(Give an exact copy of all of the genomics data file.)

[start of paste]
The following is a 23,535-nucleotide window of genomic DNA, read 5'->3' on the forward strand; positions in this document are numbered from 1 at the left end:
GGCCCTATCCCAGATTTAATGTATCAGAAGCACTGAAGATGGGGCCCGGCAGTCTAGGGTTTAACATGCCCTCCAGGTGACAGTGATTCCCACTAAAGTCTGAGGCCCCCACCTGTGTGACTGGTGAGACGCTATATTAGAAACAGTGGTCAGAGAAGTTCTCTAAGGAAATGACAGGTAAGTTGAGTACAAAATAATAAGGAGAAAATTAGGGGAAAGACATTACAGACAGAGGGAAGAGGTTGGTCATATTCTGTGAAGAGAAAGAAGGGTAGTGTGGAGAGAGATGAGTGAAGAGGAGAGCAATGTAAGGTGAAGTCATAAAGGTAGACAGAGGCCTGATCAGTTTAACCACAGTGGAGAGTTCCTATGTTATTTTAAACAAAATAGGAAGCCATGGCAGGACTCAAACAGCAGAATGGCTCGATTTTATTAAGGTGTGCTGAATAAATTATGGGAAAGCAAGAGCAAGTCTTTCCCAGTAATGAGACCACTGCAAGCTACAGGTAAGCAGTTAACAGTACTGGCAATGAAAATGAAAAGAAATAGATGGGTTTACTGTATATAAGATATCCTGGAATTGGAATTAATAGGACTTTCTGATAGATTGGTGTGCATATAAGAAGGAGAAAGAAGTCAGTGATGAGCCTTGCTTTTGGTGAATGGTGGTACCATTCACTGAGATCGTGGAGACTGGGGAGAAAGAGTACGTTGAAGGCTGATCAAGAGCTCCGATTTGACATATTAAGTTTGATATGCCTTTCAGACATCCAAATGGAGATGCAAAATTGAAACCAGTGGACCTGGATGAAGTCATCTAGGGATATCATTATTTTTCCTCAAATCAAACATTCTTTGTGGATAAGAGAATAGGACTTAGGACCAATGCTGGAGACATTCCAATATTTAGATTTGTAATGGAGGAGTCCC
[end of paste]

The following is a 23,535-nucleotide window of genomic DNA, read 5'->3' on the forward strand; positions in this document are numbered from 1 at the left end:
GGCCCTATCCCAGATTTAATGTATCAGAAGCACTGAAGATGGGGCCCGGCAGTCTAGGGTTTAACATGCCCTCCAGGTGACAGTGATTCCCACTAAAGTCTGAGGCCCCCACCTGTGTGACTGGTGAGACGCTATATTAGAAACAGTGGTCAGAGAAGTTCTCTAAGGAAATGACAGGTAAGTTGAGTACAAAATAATAAGGAGAAAATTAGGGGAAAGACATTACAGACAGAGGGAAGAGGTTGGTCATATTCTGTGAAGAGAAAGAAGGGTAGTGTGGAGAGAGATGAGTGAAGAGGAGAGCAATGTAAGGTGAAGTCATAAAGGTAGACAGAGGCCTGATCAGTTTAACCACAGTGGAGAGTTCCTATGTTATTTTAAACAAAATAGGAAGCCATGGCAGGACTCAAACAGCAGAATGGCTCGATTTTATTAAGGTGTGCTGAATAAATTATGGGAAAGCAAGAGCAAGTCTTTCCCAGTAATGAGACCACTGCAAGCTACAGGTAAGCAGTTAACAGTACTGGCAATGAAAATGAAAAGAAATAGATGGGTTTACTGTATATAAGATATCCTGGAATTGGAATTAATAGGACTTTCTGATAGATTGGTGTGCATATAAGAAGGAGAAAGAAGTCAGTGATGAGCCTTGCTTTTGGTGAATGGTGGTACCATTCACTGAGATCGTGGAGACTGGGGAGAAAGAGTACGTTGAAGGCTGATCAAGAGCTCCGATTTGACATATTAAGTTTGATATGCCTTTCAGACATCCAAATGGAGATGCAAAATTGAAACCAGTGGACCTGGATGAAGTCATCTAGGGATATCATTATTTTTCCTCAAATCAAACATTCTTTGTGGATAAGAGAATAGGACTTAGGACCAATGCTGGAGACATTCCAATATTTAGATTTGTAATGGAGGAGTCCC